This webinar was hosted in partnership with the Program on Reproductive Health and the Environment's Science Action Network.
David Carpenter, MD is Professor of Environmental Health Sciences and Director of the Institute for Health and the Environment at the State University of New York at Albany. Dr. Carpenter's research is focused on study of environmental causes of human disease, especially the chronic diseases of older age such as cardiovascular disease, hypertension, diabetes, arthritis, thyroid disease, and neurodegenerative diseases. He has studied rates of hospitalization for these and other diseases in relation to living near to hazardous waste sites, fossil fuel power plants, and other areas of contamination in New York. He has used results of these ecological studies to study specific populations highly exposed to polychlorinated biphenyls (PCBs) and persistent pesticides in Native American and Alaskan Native communities and residents of Anniston, Alabama - sites of the Monsanto plant that made PCBs. These studies have confirmed the association between PCBs exposure and rates of hypertension and diabetes that were suggested by the ecologic studies. He has ongoing collaborative studies on air pollution and health in several countries and studies health effects of electromagnetic field exposure. He has more than 450 peer-review publications and has edited six books.
Tyrone Hayes, PhD is a professor in the Department of Integrative Biology at the University of California Berkeley. His research focuses on the role of steroid hormones in amphibian development and he conducts both laboratory and field studies in the U.S. and Africa. The two main areas of interest are metamorphosis and sex differentiation, but he is also interested in growth (larval and adult) and hormonal regulation of aggressive behavior. His work addresses problems on several levels including ecological, organismal, and molecular questions. Currently, he is also examining the effects of exogenous steroids on gonadal differentiation and the potential role of endogenous steroids. His main goal is to synthesize ecological/evolutionary, organismal/physiological, and biochemical/molecular studies to learn how an animal translates changes in its external environment to internal changes, how these internal changes are coordinated, what molecular mechanisms are involved, and in turn, how changes at the molecular level affect an animal's ability to adapt to the changes in its external environment.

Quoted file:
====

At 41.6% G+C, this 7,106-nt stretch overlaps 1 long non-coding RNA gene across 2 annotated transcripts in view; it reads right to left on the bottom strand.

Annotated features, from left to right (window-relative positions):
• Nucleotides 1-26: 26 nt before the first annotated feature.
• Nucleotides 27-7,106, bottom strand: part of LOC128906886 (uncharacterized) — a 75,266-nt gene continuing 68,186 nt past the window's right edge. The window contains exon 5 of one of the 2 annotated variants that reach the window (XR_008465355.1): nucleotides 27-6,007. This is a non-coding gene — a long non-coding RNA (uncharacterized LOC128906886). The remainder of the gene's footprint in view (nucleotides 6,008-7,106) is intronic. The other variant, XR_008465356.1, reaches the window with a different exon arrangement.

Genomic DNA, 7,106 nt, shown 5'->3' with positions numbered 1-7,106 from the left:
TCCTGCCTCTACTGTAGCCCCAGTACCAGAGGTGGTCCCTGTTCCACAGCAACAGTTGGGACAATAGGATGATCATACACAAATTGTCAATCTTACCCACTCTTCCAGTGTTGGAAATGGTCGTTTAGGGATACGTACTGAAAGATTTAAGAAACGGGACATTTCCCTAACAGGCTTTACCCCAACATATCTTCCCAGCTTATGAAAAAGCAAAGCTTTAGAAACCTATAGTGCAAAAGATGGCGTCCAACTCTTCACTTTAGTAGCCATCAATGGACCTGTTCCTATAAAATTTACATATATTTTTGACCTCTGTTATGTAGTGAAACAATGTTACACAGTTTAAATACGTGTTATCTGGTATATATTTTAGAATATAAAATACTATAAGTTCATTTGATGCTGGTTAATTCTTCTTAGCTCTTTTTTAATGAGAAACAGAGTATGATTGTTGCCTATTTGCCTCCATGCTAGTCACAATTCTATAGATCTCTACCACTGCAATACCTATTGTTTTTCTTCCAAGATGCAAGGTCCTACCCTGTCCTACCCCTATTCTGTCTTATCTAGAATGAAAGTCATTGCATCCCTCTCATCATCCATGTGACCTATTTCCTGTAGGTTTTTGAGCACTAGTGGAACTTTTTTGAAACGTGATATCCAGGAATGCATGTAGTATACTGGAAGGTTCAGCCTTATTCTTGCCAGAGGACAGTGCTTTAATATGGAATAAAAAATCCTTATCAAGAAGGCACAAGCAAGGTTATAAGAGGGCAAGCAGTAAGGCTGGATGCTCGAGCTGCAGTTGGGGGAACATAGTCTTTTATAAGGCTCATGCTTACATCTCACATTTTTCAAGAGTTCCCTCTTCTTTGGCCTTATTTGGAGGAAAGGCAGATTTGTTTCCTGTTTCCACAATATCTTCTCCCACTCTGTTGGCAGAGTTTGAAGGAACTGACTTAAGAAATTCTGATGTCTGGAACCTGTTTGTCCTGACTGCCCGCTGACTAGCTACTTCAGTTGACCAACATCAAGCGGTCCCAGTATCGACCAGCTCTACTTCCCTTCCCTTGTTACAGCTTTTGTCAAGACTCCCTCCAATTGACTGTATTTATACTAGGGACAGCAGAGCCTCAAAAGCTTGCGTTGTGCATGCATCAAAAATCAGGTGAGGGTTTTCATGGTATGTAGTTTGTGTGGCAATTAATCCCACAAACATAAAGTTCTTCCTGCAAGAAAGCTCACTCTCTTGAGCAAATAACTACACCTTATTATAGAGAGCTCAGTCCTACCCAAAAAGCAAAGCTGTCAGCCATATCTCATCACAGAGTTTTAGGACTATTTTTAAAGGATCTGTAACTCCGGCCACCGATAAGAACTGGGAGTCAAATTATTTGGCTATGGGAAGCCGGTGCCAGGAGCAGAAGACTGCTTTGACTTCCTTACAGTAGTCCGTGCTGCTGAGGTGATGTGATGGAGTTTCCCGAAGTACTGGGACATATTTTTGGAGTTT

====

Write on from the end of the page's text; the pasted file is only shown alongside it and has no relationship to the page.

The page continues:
Stacy Malkan is co-founder and managing editor of U.S. Right to Know, a nonprofit investigative research group working globally to expose corporate wrongdoing and government failures that threaten our health, environment and food system. She investigates and reports on pesticide and food industry PR and lobbying operations. Stacy is author of the award-winning book, Not Just a Pretty Face: The Ugly Side of the Beauty Industry (New Society Publishers, 2007), and co-founder of the Campaign for Safe Cosmetics, a national coalition of health groups that exposed hazardous chemicals in personal care and baby products, and pressured companies to reformulate to safer products. Her work has been featured in Time magazine, the New York Times, Washington Post, Nature Biotechnology, Good Morning America, Wall Street Journal, and many other media outlets.